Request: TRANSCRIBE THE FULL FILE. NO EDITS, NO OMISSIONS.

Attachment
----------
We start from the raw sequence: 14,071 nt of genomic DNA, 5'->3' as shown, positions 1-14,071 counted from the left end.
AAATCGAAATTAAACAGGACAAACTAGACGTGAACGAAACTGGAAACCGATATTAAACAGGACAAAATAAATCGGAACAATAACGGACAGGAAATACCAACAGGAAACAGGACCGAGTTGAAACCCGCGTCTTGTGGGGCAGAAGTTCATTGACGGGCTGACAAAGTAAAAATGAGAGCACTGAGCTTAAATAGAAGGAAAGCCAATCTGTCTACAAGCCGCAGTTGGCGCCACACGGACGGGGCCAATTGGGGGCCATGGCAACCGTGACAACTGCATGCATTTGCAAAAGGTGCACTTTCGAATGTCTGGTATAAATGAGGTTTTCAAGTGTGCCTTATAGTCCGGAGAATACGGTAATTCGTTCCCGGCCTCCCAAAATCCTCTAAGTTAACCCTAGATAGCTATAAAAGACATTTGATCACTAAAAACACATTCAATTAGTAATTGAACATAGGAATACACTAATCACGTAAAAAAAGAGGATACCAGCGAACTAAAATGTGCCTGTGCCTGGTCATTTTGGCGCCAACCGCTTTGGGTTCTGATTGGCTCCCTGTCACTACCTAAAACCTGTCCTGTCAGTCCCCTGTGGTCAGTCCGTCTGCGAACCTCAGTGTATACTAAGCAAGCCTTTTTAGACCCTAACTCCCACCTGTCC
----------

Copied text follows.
We start from the raw sequence: 14,071 nt of genomic DNA, 5'->3' as shown, positions 1-14,071 counted from the left end.
AAATCGAAATTAAACAGGACAAACTAGACGTGAACGAAACTGGAAACCGATATTAAACAGGACAAAATAAATCGGAACAATAACGGACAGGAAATACCAACAGGAAACAGGACCGAGTTGAAACCCGCGTCTTGTGGGGCAGAAGTTCATTGACGGGCTGACAAAGTAAAAATGAGAGCACTGAGCTTAAATAGAAGGAAAGCCAATCTGTCTACAAGCCGCAGTTGGCGCCACACGGACGGGGCCAATTGGGGGCCATGGCAACCGTGACAACTGCATGCATTTGCAAAAGGTGCACTTTCGAATGTCTGGTATAAATGAGGTTTTCAAGTGTGCCTTATAGTCCGGAGAATACGGTAATTCGTTCCCGGCCTCCCAAAATCCTCTAAGTTAACCCTAGATAGCTATAAAAGACATTTGATCACTAAAAACACATTCAATTAGTAATTGAACATAGGAATACACTAATCACGTAAAAAAAGAGGATACCAGCGAACTAAAATGTGCCTGTGCCTGGTCATTTTGGCGCCAACCGCTTTGGGTTCTGATTGGCTCCCTGTCACTACCTAAAACCTGTCCTGTCAGTCCCCTGTGGTCAGTCCGTCTGCGAACCTCAGTGTATACTAAGCAAGCCTTTTTAGACCCTAACTCCCACCTGTCC